Involvement of 99 suppliers in the CDP supply chain programme Water with 57% response rate.

Transparent public reporting about climate change and water in the CDP Climate Programme and CDP Water Programme.

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Achievements 2018/19

Greenhouse gas emissions per m2of selling and delivery space reduced by 29% compared to 2011

Electricity consumption per m2of selling and delivery space reduced by almost 18% compared to 2011

Greenhouse gas emissions from refrigerant losses per m2of selling and delivery space reduced by 23% compared to 2011; Awarded with EHI Energy Management Award 2018 about ZERO one St. Pölten

Water consumption per m2 of selling and delivery space reduced by 6% compared to the previous year in the stores of METRO Wholesale

Energy management systems in accordance with ISO 50001 at all locations in Germany and nearly all locations in France. Complete Re-Certification for all German METRO companies incl METRO AG

BREEAM certification for METRO headquarter in Düsseldorf

Additional transcritical refrigeration systems started up, including in Bulgaria (1), Russia (6), France (9), Italy (3), Romania (2), Croatia (2), Spain (3), and Portugal, Poland, Germany (each 1), Company of the Year 2018, awarded from Shecco

Further photovoltaic systems installed, expanding total capacity to more than 25,000 kWp, with newest systems in Germany, Pakistan, Japan and France

Measures for heat recovery in a number of markets

Review and, where appropriate, reworking of the packaging of more than 18.000 own- brand products concerning environmental impact

With the implementation of a digital platform developed by our partner Whole Surplus, METRO Turkey now has a basis methodology for systematically measuring and managaing of food waste in its own business operations while reducing food waste.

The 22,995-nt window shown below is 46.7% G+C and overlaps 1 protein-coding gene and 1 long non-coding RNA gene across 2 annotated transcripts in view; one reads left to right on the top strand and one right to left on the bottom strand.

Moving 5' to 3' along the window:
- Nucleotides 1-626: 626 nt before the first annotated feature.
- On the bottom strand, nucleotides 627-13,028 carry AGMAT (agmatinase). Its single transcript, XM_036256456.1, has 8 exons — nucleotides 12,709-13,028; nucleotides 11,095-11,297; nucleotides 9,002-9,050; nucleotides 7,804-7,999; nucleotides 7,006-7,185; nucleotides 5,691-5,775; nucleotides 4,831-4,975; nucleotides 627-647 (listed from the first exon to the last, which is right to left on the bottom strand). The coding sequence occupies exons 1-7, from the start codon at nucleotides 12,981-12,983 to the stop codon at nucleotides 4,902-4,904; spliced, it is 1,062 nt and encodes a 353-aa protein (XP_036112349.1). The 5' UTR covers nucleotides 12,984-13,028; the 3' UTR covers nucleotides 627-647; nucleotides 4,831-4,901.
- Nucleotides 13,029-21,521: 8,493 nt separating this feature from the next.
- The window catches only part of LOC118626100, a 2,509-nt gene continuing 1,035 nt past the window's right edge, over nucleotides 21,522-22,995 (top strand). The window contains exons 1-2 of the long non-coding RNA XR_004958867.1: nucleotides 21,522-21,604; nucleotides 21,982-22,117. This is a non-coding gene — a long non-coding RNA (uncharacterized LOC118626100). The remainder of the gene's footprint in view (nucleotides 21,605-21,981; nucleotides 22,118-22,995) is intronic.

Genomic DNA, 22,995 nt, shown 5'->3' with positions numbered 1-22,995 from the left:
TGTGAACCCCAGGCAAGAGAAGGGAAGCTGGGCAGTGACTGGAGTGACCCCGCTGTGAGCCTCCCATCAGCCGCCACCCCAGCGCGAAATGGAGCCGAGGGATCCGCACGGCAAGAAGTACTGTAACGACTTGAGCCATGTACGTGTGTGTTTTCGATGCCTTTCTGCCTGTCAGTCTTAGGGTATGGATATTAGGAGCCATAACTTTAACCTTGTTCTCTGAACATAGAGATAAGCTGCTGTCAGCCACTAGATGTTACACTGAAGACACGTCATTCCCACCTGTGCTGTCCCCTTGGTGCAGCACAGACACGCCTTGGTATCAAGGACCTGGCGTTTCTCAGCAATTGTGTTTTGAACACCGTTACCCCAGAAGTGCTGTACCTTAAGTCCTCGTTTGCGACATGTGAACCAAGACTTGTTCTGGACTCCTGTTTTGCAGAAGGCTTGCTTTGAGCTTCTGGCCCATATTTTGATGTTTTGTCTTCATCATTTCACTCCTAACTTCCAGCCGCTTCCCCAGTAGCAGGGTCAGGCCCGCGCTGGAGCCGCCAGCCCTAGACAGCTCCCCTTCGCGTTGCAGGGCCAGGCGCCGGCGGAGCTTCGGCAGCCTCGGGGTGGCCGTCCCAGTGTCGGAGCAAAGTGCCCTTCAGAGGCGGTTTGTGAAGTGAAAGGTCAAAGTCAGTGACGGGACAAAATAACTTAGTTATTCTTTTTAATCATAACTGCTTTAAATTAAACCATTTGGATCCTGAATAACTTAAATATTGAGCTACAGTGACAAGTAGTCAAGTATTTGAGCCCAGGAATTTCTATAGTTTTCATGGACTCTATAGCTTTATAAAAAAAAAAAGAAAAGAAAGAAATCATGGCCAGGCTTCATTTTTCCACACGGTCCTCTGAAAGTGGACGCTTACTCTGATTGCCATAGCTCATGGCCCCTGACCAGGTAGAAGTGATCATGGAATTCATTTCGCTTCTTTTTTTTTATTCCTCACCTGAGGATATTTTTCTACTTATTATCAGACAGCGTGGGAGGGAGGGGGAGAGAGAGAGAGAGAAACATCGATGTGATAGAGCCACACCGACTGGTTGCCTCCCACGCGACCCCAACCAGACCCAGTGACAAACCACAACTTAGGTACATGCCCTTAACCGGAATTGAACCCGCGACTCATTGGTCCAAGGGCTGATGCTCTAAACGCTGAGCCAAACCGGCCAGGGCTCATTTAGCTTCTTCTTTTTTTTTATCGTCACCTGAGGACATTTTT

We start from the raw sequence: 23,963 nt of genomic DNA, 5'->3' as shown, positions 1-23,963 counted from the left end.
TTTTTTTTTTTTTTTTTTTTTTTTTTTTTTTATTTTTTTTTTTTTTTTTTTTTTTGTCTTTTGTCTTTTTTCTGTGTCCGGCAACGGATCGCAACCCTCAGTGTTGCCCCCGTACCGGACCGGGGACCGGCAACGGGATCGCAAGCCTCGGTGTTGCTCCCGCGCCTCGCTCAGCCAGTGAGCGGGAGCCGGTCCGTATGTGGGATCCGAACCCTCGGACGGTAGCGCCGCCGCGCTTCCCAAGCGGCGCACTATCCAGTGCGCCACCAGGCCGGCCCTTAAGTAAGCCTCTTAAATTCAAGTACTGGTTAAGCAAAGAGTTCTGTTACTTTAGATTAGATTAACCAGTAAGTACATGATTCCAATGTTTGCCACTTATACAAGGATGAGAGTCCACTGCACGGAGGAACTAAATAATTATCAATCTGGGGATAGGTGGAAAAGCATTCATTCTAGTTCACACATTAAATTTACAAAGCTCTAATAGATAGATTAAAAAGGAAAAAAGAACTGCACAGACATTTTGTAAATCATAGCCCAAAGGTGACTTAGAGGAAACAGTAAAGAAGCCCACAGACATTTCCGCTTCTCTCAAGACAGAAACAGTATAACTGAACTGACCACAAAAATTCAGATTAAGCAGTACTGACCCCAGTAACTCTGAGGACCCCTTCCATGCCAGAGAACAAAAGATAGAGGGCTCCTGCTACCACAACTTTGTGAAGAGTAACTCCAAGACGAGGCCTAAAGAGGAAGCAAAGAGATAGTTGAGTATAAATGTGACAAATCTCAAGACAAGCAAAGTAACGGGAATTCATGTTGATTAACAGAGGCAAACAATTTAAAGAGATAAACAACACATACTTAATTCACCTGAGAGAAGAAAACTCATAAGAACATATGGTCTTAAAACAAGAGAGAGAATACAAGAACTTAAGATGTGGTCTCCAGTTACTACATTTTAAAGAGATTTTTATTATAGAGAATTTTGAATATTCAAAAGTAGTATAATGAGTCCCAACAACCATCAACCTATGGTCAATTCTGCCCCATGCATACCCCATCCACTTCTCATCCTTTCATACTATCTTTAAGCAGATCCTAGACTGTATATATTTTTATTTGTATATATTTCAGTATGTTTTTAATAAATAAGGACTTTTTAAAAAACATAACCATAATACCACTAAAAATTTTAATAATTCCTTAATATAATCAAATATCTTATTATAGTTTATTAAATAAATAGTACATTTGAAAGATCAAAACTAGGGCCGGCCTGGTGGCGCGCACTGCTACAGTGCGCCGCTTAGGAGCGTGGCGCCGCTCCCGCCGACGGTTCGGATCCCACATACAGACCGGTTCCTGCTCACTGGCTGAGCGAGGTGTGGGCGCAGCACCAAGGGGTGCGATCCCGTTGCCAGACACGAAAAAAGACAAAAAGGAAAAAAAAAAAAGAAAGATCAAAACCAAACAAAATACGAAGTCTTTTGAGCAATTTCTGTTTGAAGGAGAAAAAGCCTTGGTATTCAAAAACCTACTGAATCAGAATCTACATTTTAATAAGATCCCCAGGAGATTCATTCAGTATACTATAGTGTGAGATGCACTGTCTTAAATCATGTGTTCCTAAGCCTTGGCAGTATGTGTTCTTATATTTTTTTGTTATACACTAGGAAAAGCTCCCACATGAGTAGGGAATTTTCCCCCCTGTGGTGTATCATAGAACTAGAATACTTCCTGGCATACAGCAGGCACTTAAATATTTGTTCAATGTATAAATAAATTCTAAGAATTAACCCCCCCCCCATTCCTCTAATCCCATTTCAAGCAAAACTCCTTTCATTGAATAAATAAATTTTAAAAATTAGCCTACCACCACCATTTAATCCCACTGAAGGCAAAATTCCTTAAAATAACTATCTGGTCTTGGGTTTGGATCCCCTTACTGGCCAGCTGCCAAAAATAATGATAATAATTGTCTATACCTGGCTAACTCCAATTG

METRO and Too Good To Go expanded their partnership from 2 to 6 countries and now also work with METRO in France, Spain, Italy and Belgium.

In Belgium, as in the Netherlands, the anti-food waste app will start offering products from METRO stores which are often simply nearing their best-before date. In Italy, France and Spain, METRO will specifically promote awareness and use of the app among its core customer group of hoteliers, restaurateurs and caterers.

Charging point infrastructure for electromobility expanded to more than 440 charging points at METRO Wholesale, thereof 80 in METRO Head Quarter for employees, company cars and visitors; implementation of 1st EV Trucks in delivery - e.g. Vienna 26 to Truck, NL two PHEV

Implementation of an industry-wide traceability system as a precautionary measure relating to illegal fishing in various countries, and expansion to include new partners, countries and product groups

Products certified in accordance with the EU regulation on organic farming accounted for more than €18 million in sales within the METRO Wholesale in Germany.

In Germany, METRO Wholesale generated sales of €29.5 million with products caught using sustainable fishing practices and aquaculture. These are products bearing the Marine Stewardship Council (MSC), Aquaculture Stewardship Council (ASC) and EU organic logos or are certified in accordance to GlobalG.A.P.. Sales of products bearing the Forest

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Stewardship Council® (FSC®) label or the label of the Programme for the Endorsement of Forest Certification (PEFC) amounted to approx. €9 million.

Project with 5 METRO countries FR, PT, DE, IN, CZ/SK to define the phasing out road map of single use plastic disposable assortment in Q1 and 2 2019.

Implementation in progress for all METRO countries

Since July 2019 METRO Ukraine has put into operations METRO Waste Collection Point in METRO Poznyaky Store. METRO customers have the opportunity to bring their waste (aluminum cans, PET bottles, paper, glass) to the METRO Poznyaky Store and leave it for recycling. This service allows our HoReCa and SSO clients together with METRO to join the movement of rational consumption of the planet's resources and reduce bad impact on it.

METRO is partner of food banks in 22 METRO countries as of today. This means, the stores donate the food they can no longer sell to the local food banks. In 2019 one additional METRO country started a partnership with food banks or donated their food directly to organisations who feed people in need.

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ANTI-CORRUPTION MEASURES

PRINCIPLE 10:Combating corruption

Commitments and management systems METRO Business PrinciplesAnti-corruptionguideline

Business partner due diligence process

OECD Guidelines for Multinational Enterprises, embedded in a variety of corporate guidelines

Supply Chain Initiative (SCI)

Measures 2018/19